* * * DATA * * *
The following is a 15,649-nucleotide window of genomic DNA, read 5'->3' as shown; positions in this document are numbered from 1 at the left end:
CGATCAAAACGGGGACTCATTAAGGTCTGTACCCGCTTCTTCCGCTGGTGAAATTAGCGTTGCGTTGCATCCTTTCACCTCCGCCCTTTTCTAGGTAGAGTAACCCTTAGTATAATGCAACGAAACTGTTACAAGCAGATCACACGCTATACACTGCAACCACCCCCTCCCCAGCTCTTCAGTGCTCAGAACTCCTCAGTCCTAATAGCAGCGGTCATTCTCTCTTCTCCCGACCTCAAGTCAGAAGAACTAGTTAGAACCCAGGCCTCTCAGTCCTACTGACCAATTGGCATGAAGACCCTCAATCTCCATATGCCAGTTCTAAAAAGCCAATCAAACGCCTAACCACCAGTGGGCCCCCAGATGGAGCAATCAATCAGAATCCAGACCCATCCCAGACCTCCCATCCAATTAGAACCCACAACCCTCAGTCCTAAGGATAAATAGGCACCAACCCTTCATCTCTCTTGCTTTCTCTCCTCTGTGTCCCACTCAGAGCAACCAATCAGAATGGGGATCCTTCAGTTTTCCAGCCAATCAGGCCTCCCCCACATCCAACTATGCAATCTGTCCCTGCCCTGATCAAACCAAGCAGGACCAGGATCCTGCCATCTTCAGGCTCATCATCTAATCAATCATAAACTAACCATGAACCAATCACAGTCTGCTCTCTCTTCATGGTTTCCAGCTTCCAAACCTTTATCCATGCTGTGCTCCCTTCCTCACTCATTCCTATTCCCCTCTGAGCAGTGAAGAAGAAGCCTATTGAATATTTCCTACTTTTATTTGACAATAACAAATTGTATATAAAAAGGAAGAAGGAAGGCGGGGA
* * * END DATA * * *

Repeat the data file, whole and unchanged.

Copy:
The following is a 15,649-nucleotide window of genomic DNA, read 5'->3' as shown; positions in this document are numbered from 1 at the left end:
CGATCAAAACGGGGACTCATTAAGGTCTGTACCCGCTTCTTCCGCTGGTGAAATTAGCGTTGCGTTGCATCCTTTCACCTCCGCCCTTTTCTAGGTAGAGTAACCCTTAGTATAATGCAACGAAACTGTTACAAGCAGATCACACGCTATACACTGCAACCACCCCCTCCCCAGCTCTTCAGTGCTCAGAACTCCTCAGTCCTAATAGCAGCGGTCATTCTCTCTTCTCCCGACCTCAAGTCAGAAGAACTAGTTAGAACCCAGGCCTCTCAGTCCTACTGACCAATTGGCATGAAGACCCTCAATCTCCATATGCCAGTTCTAAAAAGCCAATCAAACGCCTAACCACCAGTGGGCCCCCAGATGGAGCAATCAATCAGAATCCAGACCCATCCCAGACCTCCCATCCAATTAGAACCCACAACCCTCAGTCCTAAGGATAAATAGGCACCAACCCTTCATCTCTCTTGCTTTCTCTCCTCTGTGTCCCACTCAGAGCAACCAATCAGAATGGGGATCCTTCAGTTTTCCAGCCAATCAGGCCTCCCCCACATCCAACTATGCAATCTGTCCCTGCCCTGATCAAACCAAGCAGGACCAGGATCCTGCCATCTTCAGGCTCATCATCTAATCAATCATAAACTAACCATGAACCAATCACAGTCTGCTCTCTCTTCATGGTTTCCAGCTTCCAAACCTTTATCCATGCTGTGCTCCCTTCCTCACTCATTCCTATTCCCCTCTGAGCAGTGAAGAAGAAGCCTATTGAATATTTCCTACTTTTATTTGACAATAACAAATTGTATATAAAAAGGAAGAAGGAAGGCGGGGA